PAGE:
That said, the Knicks have had plenty worthy small forwards walk through the MSG doors since their inception in 1946.
Various scorers, defenders and even politicians have plied their trade for the Knicks at the three, leaving Melo with a lot of competition to wade through in order to eventually get to the top of the pile.
Larry Johnson's four-point play in 1999 was one of the greatest plays in Knicks playoff history, and it solidified his place amongst the team's all-time small forwards.
Though LJ spent his better years as a Charlotte Hornet, he was still a key player in the Knicks' Finals run of 1999 and the teams of the late 90s.
Johnson was a physical force with surprisingly good shooting form and an emotional leader of an underdog Knicks team.
His importance to the franchise was felt last earlier this year, when he returned to the team as a basketball and business operations representative.
A tough, hard-nosed player, Anthony Mason embodied what the 90s New York Knicks were all about.
Mason put his all into the blue and orange and, as evidenced by his hairstyle choices at the time, was passionate about representing New York City.
He may not have been the most talented player—especially on offense—but he ranked high in the league in terms of effort and intensity.
It took a lot of that said effort for Mason to go from a third-round pick to a Sixth Man of the Year winner in 1995, but he managed to get it done.
Mason also made an All-Star appearance in 2001 and was named to the All-Defensive Second Team in 1997.
It feels strange to put a player so high on this list after only one-and-a-half seasons, but frankly, Carmelo Anthony is that good.
As much as he's criticised, Anthony is still one of the top 15 or so players in the NBA right now and has been the Knicks' best player since he got here.
Melo has one of the more developed and diverse offensive games the league has ever seen, and at times, is simply unstoppable.
So long as he plays out his contract, Melo should remain in the top three of this list when it's all said and done.
In order for him to get to the top, though—and that's a genuine possibility—he'll need to take his team at the very least to the conference finals.
He has the talent, but it's time to make good on that and prove the Knicks' brass right for signing him in the biggest trade in team history.
Having attended both Princeton and Oxford University in England, Bill Bradley's level of education was unheard of for a professional basketball player.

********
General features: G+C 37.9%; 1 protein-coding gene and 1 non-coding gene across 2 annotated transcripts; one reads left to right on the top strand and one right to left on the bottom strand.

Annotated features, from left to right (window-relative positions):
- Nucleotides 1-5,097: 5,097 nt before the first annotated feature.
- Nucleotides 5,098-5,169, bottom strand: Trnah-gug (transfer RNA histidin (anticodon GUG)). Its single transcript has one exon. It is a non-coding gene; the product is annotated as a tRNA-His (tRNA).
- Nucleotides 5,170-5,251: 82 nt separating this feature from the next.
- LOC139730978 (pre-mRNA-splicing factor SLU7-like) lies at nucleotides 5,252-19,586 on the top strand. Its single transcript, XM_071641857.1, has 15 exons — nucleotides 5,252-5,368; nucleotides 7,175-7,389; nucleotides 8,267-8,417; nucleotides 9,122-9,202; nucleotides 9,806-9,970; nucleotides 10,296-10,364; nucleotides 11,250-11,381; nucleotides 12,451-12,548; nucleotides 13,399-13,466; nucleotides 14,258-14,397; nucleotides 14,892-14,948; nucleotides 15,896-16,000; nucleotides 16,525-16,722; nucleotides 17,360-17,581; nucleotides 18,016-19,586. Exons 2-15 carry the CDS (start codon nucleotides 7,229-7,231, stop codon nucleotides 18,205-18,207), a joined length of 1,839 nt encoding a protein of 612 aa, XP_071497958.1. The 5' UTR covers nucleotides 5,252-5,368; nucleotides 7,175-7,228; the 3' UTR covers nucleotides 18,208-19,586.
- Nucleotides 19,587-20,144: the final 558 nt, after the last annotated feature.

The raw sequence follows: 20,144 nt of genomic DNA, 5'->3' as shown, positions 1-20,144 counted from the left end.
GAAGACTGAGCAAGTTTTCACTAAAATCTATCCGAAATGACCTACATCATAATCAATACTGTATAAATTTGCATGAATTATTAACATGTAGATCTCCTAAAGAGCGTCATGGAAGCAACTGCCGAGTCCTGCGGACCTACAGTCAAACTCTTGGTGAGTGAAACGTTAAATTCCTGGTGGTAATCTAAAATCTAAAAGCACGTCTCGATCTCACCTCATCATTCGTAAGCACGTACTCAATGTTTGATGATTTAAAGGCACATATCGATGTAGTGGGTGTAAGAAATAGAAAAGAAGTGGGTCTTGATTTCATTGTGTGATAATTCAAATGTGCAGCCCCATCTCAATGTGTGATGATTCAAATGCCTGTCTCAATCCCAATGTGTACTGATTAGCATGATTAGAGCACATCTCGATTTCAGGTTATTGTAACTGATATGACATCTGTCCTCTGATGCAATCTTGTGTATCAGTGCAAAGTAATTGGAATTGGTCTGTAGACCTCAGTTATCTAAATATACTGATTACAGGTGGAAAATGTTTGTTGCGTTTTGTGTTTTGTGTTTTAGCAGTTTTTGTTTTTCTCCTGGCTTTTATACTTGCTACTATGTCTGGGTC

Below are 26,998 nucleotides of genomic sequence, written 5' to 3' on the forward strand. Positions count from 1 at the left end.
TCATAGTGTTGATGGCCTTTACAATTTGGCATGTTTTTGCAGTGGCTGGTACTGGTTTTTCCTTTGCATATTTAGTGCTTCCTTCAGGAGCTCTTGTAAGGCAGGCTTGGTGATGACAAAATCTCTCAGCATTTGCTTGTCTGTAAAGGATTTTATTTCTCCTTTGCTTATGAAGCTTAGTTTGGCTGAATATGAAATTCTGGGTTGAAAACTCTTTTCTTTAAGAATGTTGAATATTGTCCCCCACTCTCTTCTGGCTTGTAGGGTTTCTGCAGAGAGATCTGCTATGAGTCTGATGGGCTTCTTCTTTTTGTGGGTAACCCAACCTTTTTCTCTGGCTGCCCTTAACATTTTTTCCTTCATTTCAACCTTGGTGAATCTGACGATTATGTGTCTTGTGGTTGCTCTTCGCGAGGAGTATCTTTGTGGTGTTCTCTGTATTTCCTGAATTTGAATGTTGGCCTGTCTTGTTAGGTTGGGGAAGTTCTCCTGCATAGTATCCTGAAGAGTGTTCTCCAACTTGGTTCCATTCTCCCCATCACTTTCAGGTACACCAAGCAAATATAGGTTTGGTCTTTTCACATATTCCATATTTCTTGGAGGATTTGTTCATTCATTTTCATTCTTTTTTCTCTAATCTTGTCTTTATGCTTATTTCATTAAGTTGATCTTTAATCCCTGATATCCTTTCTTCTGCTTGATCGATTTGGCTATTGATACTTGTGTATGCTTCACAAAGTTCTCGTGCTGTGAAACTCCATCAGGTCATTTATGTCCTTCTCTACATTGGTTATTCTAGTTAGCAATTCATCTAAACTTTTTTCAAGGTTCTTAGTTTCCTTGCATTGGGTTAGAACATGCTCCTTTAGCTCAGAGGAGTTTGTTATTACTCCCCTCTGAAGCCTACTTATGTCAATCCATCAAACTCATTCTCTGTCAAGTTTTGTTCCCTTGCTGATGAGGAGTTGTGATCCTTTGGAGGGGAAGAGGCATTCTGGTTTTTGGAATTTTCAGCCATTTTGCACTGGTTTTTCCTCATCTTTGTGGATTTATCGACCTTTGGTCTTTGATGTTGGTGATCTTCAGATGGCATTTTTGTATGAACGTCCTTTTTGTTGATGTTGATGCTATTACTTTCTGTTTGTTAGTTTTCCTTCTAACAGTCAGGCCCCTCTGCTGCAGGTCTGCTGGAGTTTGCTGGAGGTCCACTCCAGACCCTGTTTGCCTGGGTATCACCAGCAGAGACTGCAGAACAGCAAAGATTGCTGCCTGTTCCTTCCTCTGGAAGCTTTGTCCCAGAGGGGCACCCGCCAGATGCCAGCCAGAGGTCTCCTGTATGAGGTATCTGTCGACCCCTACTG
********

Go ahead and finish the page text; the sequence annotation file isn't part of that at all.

That didn't stop him from being great, though, as he was one of the key cogs on the Knicks' championship-winning teams of 1970 and 1973.
Taken with a "territorial pick" in the 1965 draft—that allowed teams to get their hands on players who attended colleges within 50 miles of their location—Bradley turned out to be an absolute steal for the Knicks.
He spent his entire NBA career in New York, resulting in a place in the Basketball Hall of Fame and his number being hung from the Madison Square Garden rafters.
Now a politician, Knicks fans will recall Bradley playing a big role as a "glue guy" on those 70s teams, though that's not to say he wasn't a talented player.
When needed, Bradley could do most anything asked of him on either side of the floor, thanks to a high basketball IQ.
We've had Carmelo Anthony on this list, but now it's time for the player he idolised growing up in Baltimore and New York.
It's clear to see where Melo modeled his offensive game from, as Bernard King was the original big-time scorer at MSG.
King had quickness, strength, a fantastic jump shot and essentially all that was needed to put the ball in the basket against any opponent.
In 1984, he scored 50 points on back-to-back nights and followed that up later that year with a 60-point performance on Christmas Day.
Unfortunately, King's career was marred by injury, which was a real shame because he could have gone down as one of the game's greatest.
Instead, King is now without a place in the Hall of Fame and has yet to have his number retired by the Knicks.
He hasn't needed those things to be remembered, though, as he instantly comes to mind when thinking of the Knicks' great scorers of the past.